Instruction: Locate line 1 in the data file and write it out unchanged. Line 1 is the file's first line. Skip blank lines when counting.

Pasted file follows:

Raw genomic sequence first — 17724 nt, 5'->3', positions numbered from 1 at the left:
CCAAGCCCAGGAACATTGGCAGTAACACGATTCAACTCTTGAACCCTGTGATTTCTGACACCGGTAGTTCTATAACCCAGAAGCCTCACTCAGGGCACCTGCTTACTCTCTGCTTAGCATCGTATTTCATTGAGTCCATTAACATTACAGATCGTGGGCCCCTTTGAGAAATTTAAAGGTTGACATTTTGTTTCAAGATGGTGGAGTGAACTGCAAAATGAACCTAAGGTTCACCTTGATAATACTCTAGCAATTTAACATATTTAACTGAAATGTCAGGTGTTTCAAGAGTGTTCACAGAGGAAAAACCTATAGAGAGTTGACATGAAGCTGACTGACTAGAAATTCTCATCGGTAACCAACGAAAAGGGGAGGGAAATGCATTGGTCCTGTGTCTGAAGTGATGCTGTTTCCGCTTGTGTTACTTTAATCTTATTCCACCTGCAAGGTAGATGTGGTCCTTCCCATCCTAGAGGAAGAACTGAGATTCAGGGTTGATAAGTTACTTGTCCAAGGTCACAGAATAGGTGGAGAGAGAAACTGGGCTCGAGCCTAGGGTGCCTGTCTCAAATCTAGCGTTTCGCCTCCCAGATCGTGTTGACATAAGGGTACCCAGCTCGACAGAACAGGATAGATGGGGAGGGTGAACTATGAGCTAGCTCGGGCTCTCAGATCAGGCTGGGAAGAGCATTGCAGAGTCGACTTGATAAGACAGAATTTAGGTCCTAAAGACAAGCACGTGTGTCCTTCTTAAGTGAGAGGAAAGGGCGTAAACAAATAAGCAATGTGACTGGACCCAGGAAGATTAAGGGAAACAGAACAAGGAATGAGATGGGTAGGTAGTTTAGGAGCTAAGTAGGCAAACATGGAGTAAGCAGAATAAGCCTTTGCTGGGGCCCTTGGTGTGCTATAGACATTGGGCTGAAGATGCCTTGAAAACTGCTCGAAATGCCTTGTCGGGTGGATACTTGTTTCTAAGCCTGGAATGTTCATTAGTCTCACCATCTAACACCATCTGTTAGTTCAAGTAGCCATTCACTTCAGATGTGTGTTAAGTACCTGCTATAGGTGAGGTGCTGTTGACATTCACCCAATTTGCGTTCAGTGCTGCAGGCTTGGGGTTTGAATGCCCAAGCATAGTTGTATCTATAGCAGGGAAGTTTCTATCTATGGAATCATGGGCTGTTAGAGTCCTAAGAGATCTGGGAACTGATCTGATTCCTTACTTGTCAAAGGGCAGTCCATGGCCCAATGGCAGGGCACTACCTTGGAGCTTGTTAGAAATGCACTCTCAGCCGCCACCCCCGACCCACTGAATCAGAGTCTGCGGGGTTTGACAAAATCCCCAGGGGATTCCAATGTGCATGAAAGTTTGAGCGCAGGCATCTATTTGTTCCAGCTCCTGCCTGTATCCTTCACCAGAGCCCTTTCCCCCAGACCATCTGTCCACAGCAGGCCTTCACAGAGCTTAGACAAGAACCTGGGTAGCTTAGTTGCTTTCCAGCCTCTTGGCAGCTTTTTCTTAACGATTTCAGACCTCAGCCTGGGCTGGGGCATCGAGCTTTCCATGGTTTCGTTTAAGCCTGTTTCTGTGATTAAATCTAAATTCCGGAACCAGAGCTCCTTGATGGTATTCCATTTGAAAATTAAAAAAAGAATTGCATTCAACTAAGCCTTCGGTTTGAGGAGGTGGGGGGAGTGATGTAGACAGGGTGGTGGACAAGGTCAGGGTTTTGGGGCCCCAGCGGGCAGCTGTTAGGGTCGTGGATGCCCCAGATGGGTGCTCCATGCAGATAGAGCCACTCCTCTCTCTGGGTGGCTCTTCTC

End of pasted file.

Raw genomic sequence first — 17724 nt, 5'->3', positions numbered from 1 at the left: